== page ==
Wenger downplays hooliganism problem in English game
LONDON (Reuters) - Hooliganism is not a problem in English football, according to Arsenal manager Arsene Wenger, despite a week in which disturbances at West Ham United's League Cup tie against Chelsea tarnished the game's glossy image.
West Ham are threatening to ban 200 fans after studying video of the ugly scenes which marred their victory at their new London Stadium home on Wednesday, a reminder of the 1970s and 1980s, when violence was commonplace in British football.
Seats and coins were thrown and stewards struggled to keep hundreds of rival fans apart in the closing stages of a tie that was broadcast live around the world.
"I don't believe there is a hooligan problem in England. You cannot say 200 people is a general problem in the country," Wenger told reporters at a news conference on Friday.
"I'm surprised even more than being disappointed. West Ham is usually a very strong fan base, very motivated. In England we are not used to facing these problems any more."
Wenger even advocates a return to safe standing areas in Premier League stadiums after they were phased out in the wake of the Hillsborough disaster, when 96 fans died at an FA Cup tie in 1989.
"I am in favour of the resurgence of standing behind the goals and (Wednesday's scenes) is not a good advert to come back to standing," he said. "Hopefully West Ham will get rid of the problem very quickly."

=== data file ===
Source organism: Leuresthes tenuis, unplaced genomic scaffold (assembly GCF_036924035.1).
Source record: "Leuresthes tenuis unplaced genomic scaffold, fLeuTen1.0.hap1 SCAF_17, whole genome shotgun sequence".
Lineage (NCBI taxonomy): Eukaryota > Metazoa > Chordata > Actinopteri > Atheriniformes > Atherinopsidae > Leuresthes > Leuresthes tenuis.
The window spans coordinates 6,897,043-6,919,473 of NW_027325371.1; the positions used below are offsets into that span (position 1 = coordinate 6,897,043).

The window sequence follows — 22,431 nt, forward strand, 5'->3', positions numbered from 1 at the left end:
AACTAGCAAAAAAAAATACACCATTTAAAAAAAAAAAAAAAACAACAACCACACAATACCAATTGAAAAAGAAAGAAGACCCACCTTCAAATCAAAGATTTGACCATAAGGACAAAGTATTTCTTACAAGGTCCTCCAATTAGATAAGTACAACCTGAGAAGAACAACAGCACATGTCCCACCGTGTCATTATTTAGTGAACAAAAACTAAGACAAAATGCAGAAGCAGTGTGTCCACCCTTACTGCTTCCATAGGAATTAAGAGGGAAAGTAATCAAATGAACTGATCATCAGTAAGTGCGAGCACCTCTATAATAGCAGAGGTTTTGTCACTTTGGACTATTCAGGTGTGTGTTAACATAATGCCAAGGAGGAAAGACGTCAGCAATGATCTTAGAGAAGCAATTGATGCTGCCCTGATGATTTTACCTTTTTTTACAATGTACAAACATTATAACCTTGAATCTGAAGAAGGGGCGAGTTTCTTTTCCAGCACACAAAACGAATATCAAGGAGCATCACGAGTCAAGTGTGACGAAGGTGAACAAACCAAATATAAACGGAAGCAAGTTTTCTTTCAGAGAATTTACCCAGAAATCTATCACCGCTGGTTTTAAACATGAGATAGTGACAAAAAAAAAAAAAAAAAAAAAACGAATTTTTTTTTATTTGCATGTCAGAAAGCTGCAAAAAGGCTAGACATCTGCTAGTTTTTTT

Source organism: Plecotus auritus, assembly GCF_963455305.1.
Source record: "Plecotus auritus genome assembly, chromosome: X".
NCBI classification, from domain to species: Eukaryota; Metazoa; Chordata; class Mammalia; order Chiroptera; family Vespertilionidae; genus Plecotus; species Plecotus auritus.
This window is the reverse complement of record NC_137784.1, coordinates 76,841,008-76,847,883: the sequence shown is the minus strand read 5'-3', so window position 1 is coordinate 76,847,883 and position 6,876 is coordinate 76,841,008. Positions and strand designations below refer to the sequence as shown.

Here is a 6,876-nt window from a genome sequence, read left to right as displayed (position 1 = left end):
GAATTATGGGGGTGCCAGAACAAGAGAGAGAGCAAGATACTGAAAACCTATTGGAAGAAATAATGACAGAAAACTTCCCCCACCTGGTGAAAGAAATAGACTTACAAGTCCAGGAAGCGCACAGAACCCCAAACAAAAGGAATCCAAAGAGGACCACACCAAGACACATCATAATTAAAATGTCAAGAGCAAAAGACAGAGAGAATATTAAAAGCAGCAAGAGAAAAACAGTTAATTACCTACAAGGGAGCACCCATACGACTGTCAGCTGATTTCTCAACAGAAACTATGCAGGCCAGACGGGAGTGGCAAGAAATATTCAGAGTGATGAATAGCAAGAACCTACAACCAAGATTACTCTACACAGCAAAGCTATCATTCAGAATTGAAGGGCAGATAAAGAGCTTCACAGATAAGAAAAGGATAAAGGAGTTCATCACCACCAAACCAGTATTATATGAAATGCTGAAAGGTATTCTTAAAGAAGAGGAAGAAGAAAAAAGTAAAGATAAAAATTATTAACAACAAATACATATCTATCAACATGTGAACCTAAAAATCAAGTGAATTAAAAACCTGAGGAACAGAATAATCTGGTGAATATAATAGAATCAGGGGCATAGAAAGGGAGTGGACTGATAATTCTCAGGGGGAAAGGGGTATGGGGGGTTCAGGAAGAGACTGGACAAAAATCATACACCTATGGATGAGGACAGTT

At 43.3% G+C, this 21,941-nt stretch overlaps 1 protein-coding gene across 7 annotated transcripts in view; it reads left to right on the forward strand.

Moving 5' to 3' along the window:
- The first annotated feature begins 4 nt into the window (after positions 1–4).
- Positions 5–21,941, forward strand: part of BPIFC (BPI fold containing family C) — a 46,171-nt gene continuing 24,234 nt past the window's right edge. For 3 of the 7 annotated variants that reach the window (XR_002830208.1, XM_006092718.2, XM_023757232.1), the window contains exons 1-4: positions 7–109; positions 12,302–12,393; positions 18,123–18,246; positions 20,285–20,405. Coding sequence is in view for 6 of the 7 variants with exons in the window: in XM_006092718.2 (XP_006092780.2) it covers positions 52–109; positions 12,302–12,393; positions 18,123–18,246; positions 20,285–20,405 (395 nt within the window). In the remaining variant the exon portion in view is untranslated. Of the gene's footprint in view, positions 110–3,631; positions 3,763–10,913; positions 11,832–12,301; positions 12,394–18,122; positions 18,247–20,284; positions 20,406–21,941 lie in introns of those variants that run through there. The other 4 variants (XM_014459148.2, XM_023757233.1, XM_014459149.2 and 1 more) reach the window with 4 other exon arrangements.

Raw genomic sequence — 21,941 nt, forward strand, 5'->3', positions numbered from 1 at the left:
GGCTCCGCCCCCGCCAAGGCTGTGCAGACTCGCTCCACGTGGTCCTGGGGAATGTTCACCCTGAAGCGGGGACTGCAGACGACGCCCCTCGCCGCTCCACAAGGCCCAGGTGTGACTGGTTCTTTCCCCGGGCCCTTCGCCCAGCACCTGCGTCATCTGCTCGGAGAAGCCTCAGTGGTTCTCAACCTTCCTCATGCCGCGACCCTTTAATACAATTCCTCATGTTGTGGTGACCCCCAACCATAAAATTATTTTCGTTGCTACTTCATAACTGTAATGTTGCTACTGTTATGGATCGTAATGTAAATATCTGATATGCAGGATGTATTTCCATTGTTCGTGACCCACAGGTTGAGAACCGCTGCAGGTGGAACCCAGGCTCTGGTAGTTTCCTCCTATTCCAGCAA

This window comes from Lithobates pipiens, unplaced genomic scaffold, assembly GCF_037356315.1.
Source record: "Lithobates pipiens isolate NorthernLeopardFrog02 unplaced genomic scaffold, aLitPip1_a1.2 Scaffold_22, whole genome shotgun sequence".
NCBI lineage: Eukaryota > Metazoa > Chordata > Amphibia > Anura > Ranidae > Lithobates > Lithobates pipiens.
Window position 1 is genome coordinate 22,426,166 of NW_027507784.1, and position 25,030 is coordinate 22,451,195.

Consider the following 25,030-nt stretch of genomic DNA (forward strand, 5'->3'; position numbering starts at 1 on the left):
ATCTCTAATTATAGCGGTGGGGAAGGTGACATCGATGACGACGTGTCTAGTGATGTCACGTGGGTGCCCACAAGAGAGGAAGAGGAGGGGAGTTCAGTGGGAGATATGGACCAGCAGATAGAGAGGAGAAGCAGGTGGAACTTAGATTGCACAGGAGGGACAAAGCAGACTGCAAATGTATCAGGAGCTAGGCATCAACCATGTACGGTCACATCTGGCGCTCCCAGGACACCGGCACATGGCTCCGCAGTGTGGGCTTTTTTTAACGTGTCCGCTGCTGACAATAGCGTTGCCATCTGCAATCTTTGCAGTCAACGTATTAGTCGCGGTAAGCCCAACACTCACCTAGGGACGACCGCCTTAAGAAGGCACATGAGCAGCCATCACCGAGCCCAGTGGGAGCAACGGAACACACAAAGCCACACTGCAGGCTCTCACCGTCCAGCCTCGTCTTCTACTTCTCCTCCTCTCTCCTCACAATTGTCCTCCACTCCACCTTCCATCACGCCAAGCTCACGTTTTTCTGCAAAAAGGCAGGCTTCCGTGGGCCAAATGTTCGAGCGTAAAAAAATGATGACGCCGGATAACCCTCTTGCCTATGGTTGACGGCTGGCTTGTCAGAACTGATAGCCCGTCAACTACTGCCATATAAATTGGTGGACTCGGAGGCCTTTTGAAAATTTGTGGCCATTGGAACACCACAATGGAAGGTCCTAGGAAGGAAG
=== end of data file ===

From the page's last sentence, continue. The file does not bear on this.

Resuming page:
West Ham's move out of their Upton Park ground to the London 2012 Olympic Stadium has been plagued by problems, with crowd trouble at most of their home games so far.
Stewarding, the design of the stadium and a lack of a strong police presence have all been blamed and the club has already banned 23 supporters.
Despite the problems on Wednesday which eventually saw riot police move in to quell the trouble, the operation involving 900 stewards was deemed effective.
"The response of our safety and security teams was measured, fast and effective and we commend the stewarding," a spokesman for London Stadium partners West Ham, E20 Stadium LLP and London Stadium 185, said.
"It must be stressed that the vast majority of West Ham and visiting supporters behaved impeccably."
One MP has called for West Ham to play games behind closed doors should the club fail to come up with an effective plan to eradicate the incidents.
Wenger, whose Arsenal side visit West Ham in December, said that would be the wrong reaction.
"There is nothing more dire than that. I prefer not to play than to play games behind closed doors," he said.
The Football Supporters Federation (FSF) -- a voice for all fans -- said it has been "monitoring" the situation at the London Stadium all season and had observers in the ground on Wednesday.
"Together with our West Ham United and Chelsea members, and affiliated groups, we are now seeking to get constructive feedback of supporters' experiences," a statement said.
"We hope to work with the club and relevant authorities to provide meaningful input into any post-match debriefs.
"The FSF reaffirms our commitment to the eradication of violence from football and would never condone behaviour such as that witnessed among a small minority of fans."
The FSF stressed that football-related arrests fell to a record low in the 2014-15 -- 4.9 arrests per 100,000 fans.
"People are 11 times as likely to be arrested at Glastonbury (music festival), as at football," it said when the figures were released.
(Reporting by Martyn Herman, Editing by Simon Cambers)